But, the Planetary Report is a voice from and to my childhood.  If you haven’t heard of this wonderful little publication, it is the newsletter of the Planetary Society, a think tank/lobbying organization/fanclub/cult/bunch of really varied and smart people founded by one of the smartest, Carl Sagan and two friends three decades ago with the sole and noble purpose of teaching people that space exploration is beautiful, inspiring, artistic, fascinating, gobsmackingly neat and absurdly inexpensive considering the wonders, both practical and human, it returns and, even more, considering the insane obsenities we spend obscene amounts of our labour and humanity on.

Early supporters were Isaac Asimov, Arthur C. Clarke, and Ray Bradbury.  Bradbury, before his death intervened, was scheduled to be a part of a little Planetary Society get-together in a few days.  The Planetary Society is perhaps the ultimate geek club — “I’m making space exploration happen!!!”, but for over three decades this bunch of ordinary and extraordinary people has quietly, soberly, and doggedly pushed governments to push the boundaries of knowledge and pushed the boundaries of knowledge themselves during times when governments have been remarkably loathe to learn much of anything.

Today the Planetary Society’s CEO is Bill Nye (yeah, that Science Guy) and has a remarkable  board of directors, including Niel deGrasse Tyson, Director of the Hayden Planetarium and the coolest astrophysicist ever (“that black guy from PBS” as one friend of mine describes him.  Sometimes Canadians can be a little too blunt.)

Some of the Advisory Council of the Society are artists, writers, Star Trek actors and, yes, one of them is an old man who has WALKED ON THE MOON!! After travelling there in what amounts to a Volkswagen Kombi with a bunch of bombs strapped to the back!!

The latest issue of the Planetary Report closes with a poem and a beautiful piece of art of the sort my thirteen year old self dreamed of painting.  Inside there are stories about urban Dark Skies efforts, about the Mars Science Laboratory which should land on Mars in a few days (it’s about the size of a Volkswagen Kombi, but the technology has advanced a bit), about near-Earth asteroids and extra-Solar planets.  And there are projects for kids.

Projects for kids.  One of the finest things the Planetary Society has done over the years, finer than sending digital copies of classic Science Fiction literature and art to Mars, finer than launching member-financed space missions, finer even than sending my name (and those of thousands of other Society members) to Saturn — about the finest, noblest thing the Society has done is to encourage young people to dream, to learn, and to achieve.  The Planetary Society provides grants to young scientists, to amateur scientists around the world.  The Society has provided brilliantly creative teenagers the opportunity to conduct real scientific investigation with robots on mars — hands on!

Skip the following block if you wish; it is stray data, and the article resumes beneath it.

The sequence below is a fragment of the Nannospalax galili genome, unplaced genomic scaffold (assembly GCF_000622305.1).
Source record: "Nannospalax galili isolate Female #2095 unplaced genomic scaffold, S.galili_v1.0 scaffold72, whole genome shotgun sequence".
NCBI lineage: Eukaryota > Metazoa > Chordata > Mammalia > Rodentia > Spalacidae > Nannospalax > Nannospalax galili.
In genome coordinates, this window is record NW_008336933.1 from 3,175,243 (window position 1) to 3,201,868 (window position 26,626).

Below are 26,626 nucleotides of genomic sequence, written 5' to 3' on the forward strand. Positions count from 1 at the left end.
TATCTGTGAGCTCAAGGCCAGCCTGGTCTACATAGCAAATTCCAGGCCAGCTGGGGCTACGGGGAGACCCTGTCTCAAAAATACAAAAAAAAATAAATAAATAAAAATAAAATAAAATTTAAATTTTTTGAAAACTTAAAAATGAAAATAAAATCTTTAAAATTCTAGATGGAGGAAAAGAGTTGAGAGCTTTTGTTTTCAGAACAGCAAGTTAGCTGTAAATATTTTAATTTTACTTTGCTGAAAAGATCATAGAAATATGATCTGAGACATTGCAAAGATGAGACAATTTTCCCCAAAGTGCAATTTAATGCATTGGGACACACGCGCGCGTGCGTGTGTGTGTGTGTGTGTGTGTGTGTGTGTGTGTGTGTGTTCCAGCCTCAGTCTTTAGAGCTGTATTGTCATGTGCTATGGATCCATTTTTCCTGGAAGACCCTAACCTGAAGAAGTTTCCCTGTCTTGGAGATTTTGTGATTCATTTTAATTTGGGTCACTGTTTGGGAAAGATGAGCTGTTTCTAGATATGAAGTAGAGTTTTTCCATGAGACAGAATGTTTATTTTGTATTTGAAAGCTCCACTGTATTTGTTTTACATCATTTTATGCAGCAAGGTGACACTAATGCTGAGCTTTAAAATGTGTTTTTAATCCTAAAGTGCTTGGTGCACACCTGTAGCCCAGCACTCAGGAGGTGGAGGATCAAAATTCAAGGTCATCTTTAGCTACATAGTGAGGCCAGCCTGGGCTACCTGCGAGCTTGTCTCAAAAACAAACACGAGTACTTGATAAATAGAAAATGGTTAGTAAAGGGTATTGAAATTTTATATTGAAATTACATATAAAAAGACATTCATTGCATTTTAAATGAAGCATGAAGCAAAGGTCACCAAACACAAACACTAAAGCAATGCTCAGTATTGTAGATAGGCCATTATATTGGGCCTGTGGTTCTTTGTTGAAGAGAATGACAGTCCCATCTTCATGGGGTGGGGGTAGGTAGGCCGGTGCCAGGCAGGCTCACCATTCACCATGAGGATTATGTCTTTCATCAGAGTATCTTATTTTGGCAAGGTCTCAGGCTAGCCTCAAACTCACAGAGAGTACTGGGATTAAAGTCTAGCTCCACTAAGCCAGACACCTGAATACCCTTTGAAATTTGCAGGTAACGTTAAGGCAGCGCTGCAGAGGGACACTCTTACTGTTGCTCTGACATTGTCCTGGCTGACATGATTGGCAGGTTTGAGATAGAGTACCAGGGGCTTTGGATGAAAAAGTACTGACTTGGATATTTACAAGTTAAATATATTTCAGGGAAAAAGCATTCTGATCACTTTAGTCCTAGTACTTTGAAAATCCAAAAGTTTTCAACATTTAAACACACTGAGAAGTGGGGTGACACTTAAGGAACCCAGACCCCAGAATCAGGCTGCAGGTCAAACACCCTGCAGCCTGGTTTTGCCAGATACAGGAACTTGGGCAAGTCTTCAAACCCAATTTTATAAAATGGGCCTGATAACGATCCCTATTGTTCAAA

Although U.S. based, the Planetary Society is Planetary, with members around the world and making efforts to work with space agencies of all countries.  The societies grants are available to any nationality, its student outreach is global.

And, once a year they have this thing they call “Planetfest” in Pasadena and at science centres all over the planet.   A whole huge crowd of dreamers, scientists, poets, artists, writers get together to look up at the sky and say

“Wow.  Just Wow.”

And

“Thank you, Carl.”

This year Planetfest happens in just a few days, August 4th and 5th, timed to watch the landing of The Mars Science Laboratory.

I’ve never attended as I am, perhaps ironically in the context of the Planetary Society, a bit of a homebody, but if there were ever a crowd I’d have a laugh being a part of, it would be this one.  I’m not recruiting for the Society.  I’m not suggesting that anyone who might read this should run out and buy a membership (although that would be fine, if the fit is right).  What I am interested in doing is letting people know that the Planetary Society exists, what it’s for,  and what sort of person ends up as a member.

I am a working artist, a lover of theatre, a reader of poetry, and absolutely the most inspiring thing I can imagine is exactly what the Planetary Society was created to do and exactly what Art, Theatre and Poetry are for: to help us all to understand where we are in this inconceivably huge existence.

It’s a perfect fit.

Update, September 4, 2012:  A few days ago I was having a silly conversation about googling one’s self and I came across this brief blog post by Charlie Loyd in which Carl Sagan and I are associated through a fairly obscure aspect of Old English poetry.  It seems I have come full circle, in a sense: inspired to poetry  by Carl Sagan as a child and then associated with him through poetry much later in life.  It is a funny old Cosmos, isn’t it?